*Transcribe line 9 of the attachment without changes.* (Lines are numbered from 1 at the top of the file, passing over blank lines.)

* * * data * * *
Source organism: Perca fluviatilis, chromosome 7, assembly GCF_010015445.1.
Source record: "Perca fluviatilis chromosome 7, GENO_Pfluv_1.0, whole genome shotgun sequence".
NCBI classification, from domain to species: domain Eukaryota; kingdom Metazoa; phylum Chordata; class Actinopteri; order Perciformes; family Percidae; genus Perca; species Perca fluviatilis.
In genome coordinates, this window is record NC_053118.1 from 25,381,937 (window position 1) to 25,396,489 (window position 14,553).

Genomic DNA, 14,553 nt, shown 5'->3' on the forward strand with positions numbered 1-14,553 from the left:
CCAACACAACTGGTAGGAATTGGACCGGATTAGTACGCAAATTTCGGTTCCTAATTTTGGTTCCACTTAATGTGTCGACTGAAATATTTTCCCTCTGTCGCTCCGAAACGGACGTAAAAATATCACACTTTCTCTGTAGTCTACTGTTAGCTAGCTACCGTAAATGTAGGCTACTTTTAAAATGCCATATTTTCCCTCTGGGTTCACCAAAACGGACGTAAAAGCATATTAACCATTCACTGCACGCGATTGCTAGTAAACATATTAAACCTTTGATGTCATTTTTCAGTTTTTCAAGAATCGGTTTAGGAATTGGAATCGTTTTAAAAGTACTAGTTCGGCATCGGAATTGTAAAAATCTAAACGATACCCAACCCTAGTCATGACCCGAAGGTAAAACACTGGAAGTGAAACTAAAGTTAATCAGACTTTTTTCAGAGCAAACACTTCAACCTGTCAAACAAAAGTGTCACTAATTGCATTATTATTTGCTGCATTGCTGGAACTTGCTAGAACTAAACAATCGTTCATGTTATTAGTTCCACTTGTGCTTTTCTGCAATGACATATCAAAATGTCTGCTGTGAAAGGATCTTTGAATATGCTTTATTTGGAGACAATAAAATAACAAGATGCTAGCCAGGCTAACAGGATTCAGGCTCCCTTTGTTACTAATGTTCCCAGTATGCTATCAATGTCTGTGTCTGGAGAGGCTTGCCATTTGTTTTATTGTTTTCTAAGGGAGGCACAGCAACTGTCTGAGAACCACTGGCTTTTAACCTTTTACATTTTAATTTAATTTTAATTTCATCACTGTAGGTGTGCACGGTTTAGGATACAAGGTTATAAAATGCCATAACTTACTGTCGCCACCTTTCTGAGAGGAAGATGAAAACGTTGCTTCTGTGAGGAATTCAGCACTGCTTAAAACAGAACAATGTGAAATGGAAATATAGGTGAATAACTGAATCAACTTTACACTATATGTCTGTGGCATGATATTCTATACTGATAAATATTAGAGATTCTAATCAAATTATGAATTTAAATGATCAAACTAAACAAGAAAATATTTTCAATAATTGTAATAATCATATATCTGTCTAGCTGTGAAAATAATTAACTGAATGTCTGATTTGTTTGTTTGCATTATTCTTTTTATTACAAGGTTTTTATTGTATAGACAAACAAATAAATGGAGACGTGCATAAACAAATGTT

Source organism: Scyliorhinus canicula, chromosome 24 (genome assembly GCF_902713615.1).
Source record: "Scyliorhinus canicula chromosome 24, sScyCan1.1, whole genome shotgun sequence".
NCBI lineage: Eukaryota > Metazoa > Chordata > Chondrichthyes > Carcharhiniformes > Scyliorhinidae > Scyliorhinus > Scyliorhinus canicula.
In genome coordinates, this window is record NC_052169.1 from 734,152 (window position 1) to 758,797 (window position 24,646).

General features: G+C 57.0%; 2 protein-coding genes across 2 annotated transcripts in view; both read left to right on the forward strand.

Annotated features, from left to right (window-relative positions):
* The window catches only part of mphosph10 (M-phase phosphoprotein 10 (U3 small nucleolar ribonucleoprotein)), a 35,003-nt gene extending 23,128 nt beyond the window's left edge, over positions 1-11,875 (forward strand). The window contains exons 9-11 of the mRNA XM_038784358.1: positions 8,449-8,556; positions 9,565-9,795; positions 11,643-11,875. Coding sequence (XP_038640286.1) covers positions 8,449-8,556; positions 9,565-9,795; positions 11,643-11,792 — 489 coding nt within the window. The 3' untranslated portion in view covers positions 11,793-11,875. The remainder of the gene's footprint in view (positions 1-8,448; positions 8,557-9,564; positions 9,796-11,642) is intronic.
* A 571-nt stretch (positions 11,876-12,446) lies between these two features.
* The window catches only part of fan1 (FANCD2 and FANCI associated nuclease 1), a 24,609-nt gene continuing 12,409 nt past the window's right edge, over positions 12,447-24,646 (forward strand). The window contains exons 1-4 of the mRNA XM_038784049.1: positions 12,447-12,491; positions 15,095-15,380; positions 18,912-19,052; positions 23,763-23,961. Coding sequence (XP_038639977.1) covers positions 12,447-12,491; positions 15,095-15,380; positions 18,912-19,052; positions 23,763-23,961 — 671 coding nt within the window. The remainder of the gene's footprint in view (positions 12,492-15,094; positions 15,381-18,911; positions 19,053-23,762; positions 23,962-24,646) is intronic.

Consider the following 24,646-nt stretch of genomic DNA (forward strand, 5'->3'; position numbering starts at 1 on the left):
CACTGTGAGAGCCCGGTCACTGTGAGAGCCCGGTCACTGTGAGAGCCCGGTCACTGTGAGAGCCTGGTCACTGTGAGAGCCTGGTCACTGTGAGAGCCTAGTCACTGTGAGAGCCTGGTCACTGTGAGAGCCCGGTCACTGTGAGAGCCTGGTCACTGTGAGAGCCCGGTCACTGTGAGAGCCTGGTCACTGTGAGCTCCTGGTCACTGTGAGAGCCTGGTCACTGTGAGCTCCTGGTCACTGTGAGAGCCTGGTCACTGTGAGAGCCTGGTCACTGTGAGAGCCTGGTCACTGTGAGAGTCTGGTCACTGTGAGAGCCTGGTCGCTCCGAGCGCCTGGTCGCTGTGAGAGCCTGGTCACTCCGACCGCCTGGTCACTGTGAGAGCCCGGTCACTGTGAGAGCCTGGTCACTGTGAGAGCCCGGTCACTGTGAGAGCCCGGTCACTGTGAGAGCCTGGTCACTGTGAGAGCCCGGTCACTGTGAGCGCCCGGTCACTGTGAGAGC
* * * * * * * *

NCBI lineage: Eukaryota > Metazoa > Chordata > Chondrichthyes > Carcharhiniformes > Scyliorhinidae > Scyliorhinus > Scyliorhinus canicula.